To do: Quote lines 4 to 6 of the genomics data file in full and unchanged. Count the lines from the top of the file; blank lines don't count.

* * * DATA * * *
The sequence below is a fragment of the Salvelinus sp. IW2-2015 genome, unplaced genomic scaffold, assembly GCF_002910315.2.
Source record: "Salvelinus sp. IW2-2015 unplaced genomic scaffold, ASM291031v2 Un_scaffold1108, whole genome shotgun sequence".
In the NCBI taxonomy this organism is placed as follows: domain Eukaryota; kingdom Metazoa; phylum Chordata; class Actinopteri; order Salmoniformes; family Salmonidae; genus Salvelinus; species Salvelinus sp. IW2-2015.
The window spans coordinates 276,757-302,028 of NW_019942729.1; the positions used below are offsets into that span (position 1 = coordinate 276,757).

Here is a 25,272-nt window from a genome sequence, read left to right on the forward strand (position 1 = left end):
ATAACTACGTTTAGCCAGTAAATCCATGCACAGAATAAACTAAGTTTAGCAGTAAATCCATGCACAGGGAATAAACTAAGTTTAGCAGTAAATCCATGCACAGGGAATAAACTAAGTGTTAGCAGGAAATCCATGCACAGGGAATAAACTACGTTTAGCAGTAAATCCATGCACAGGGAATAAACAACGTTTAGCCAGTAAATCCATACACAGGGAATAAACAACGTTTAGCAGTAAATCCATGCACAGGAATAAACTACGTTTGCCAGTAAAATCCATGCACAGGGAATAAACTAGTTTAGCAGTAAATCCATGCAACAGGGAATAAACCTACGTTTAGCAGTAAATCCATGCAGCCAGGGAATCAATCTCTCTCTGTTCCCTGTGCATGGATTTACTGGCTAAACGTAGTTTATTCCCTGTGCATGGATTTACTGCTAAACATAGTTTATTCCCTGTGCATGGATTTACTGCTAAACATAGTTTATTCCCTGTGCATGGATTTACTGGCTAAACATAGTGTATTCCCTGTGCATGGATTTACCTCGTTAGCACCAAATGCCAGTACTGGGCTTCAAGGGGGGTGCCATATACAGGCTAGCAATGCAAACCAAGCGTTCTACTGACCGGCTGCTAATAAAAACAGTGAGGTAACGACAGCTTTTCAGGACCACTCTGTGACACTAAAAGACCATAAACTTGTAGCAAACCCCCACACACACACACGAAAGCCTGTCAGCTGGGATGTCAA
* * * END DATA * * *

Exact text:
The window spans coordinates 276,757-302,028 of NW_019942729.1; the positions used below are offsets into that span (position 1 = coordinate 276,757).

Here is a 25,272-nt window from a genome sequence, read left to right on the forward strand (position 1 = left end):
ATAACTACGTTTAGCCAGTAAATCCATGCACAGAATAAACTAAGTTTAGCAGTAAATCCATGCACAGGGAATAAACTAAGTTTAGCAGTAAATCCATGCACAGGGAATAAACTAAGTGTTAGCAGGAAATCCATGCACAGGGAATAAACTACGTTTAGCAGTAAATCCATGCACAGGGAATAAACAACGTTTAGCCAGTAAATCCATACACAGGGAATAAACAACGTTTAGCAGTAAATCCATGCACAGGAATAAACTACGTTTGCCAGTAAAATCCATGCACAGGGAATAAACTAGTTTAGCAGTAAATCCATGCAACAGGGAATAAACCTACGTTTAGCAGTAAATCCATGCAGCCAGGGAATCAATCTCTCTCTGTTCCCTGTGCATGGATTTACTGGCTAAACGTAGTTTATTCCCTGTGCATGGATTTACTGCTAAACATAGTTTATTCCCTGTGCATGGATTTACTGCTAAACATAGTTTATTCCCTGTGCATGGATTTACTGGCTAAACATAGTGTATTCCCTGTGCATGGATTTACCTCGTTAGCACCAAATGCCAGTACTGGGCTTCAAGGGGGGTGCCATATACAGGCTAGCAATGCAAACCAAGCGTTCTACTGACCGGCTGCTAATAAAAACAGTGAGGTAACGACAGCTTTTCAGGACCACTCTGTGACACTAAAAGACCATAAACTTGTAGCAAACCCCCACACACACACACGAAAGCCTGTCAGCTGGGATGTCAA